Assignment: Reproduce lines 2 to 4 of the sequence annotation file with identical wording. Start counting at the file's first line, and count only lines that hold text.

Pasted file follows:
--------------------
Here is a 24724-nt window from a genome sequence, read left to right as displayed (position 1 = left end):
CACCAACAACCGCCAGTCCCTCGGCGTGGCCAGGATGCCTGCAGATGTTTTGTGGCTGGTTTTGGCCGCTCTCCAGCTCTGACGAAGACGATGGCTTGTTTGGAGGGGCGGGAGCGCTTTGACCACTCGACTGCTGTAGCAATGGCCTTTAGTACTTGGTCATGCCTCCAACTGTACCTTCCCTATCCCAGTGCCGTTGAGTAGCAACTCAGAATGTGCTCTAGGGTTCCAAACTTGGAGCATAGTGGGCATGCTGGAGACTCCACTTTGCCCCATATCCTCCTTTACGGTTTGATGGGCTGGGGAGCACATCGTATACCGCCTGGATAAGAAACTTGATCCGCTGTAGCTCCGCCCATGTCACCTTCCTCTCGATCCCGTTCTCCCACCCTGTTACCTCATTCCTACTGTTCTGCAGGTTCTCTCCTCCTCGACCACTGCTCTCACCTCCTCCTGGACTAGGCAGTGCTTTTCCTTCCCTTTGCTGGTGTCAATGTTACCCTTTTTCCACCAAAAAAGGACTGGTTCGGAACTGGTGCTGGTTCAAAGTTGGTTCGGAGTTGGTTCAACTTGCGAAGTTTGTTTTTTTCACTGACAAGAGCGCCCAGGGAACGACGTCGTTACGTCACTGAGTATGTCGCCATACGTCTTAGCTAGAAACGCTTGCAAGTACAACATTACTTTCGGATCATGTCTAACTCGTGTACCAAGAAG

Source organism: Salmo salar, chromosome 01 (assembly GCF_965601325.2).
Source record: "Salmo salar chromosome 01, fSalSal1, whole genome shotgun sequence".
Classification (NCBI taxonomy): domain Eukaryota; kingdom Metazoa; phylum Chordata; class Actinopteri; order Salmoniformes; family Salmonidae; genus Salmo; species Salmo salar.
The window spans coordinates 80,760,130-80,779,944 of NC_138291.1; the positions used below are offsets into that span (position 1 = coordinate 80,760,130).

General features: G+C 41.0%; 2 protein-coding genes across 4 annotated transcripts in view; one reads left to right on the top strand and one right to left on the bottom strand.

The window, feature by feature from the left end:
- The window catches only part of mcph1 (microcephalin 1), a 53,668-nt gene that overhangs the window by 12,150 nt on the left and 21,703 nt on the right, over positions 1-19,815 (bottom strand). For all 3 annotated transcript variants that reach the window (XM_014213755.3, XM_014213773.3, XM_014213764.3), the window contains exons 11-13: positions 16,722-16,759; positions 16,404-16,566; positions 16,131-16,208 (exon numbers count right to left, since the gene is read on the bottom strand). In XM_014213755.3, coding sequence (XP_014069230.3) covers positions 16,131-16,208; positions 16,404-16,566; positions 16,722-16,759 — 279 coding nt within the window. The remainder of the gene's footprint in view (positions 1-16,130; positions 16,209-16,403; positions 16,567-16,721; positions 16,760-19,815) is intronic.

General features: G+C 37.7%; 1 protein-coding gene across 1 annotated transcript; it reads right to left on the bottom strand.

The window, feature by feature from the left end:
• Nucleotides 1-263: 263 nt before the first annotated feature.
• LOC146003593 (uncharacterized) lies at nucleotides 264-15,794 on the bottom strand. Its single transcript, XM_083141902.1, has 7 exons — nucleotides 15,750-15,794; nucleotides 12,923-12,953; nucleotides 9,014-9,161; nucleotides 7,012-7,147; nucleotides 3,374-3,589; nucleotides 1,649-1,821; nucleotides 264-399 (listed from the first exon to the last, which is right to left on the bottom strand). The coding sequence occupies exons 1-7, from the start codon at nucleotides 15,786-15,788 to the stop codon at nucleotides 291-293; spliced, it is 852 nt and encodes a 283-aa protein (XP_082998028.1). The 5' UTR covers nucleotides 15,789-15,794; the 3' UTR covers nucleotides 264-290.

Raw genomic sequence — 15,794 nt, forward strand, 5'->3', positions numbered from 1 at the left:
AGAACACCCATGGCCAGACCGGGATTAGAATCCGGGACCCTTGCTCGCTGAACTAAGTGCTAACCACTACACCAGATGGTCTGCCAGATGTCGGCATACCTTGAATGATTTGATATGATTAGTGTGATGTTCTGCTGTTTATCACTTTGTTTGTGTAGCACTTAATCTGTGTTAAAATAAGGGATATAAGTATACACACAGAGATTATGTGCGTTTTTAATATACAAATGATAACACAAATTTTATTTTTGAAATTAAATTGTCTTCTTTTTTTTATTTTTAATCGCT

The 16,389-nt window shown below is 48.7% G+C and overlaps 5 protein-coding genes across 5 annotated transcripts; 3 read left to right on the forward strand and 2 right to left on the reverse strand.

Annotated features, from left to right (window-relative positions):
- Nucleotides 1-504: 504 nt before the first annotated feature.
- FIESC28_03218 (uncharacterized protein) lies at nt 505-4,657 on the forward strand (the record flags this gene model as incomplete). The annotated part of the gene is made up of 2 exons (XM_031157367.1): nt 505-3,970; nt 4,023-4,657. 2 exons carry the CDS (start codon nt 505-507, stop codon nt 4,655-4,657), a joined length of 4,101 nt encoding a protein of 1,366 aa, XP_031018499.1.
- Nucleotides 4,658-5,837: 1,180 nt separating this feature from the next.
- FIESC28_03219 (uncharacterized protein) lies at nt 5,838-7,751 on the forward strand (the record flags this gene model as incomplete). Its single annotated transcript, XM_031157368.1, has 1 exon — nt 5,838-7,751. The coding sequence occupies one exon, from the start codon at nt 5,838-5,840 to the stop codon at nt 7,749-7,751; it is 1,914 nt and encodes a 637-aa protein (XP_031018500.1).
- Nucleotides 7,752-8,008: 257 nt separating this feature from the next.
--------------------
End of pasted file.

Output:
CACCAACAACCGCCAGTCCCTCGGCGTGGCCAGGATGCCTGCAGATGTTTTGTGGCTGGTTTTGGCCGCTCTCCAGCTCTGACGAAGACGATGGCTTGTTTGGAGGGGCGGGAGCGCTTTGACCACTCGACTGCTGTAGCAATGGCCTTTAGTACTTGGTCATGCCTCCAACTGTACCTTCCCTATCCCAGTGCCGTTGAGTAGCAACTCAGAATGTGCTCTAGGGTTCCAAACTTGGAGCATAGTGGGCATGCTGGAGACTCCACTTTGCCCCATATCCTCCTTTACGGTTTGATGGGCTGGGGAGCACATCGTATACCGCCTGGATAAGAAACTTGATCCGCTGTAGCTCCGCCCATGTCACCTTCCTCTCGATCCCGTTCTCCCACCCTGTTACCTCATTCCTACTGTTCTGCAGGTTCTCTCCTCCTCGACCACTGCTCTCACCTCCTCCTGGACTAGGCAGTGCTTTTCCTTCCCTTTGCTGGTGTCAATGTTACCCTTTTTCCACCAAAAAAGGACTGGTTCGGAACTGGTGCTGGTTCAAAGTTGGTTCGGAGTTGGTTCAACTTGCGAAGTTTGTTTTTTTCACTGACAAGAGCGCCCAGGGAACGACGTCGTTACGTCACTGAGTATGTCGCCATACGTCTTAGCTAGAAACGCTTGCAAGTACAACATTACTTTCGGATCATGTCTAACTCGTGTACCAAGAAG

Source organism: Salmo salar, chromosome 01 (assembly GCF_965601325.2).
Source record: "Salmo salar chromosome 01, fSalSal1, whole genome shotgun sequence".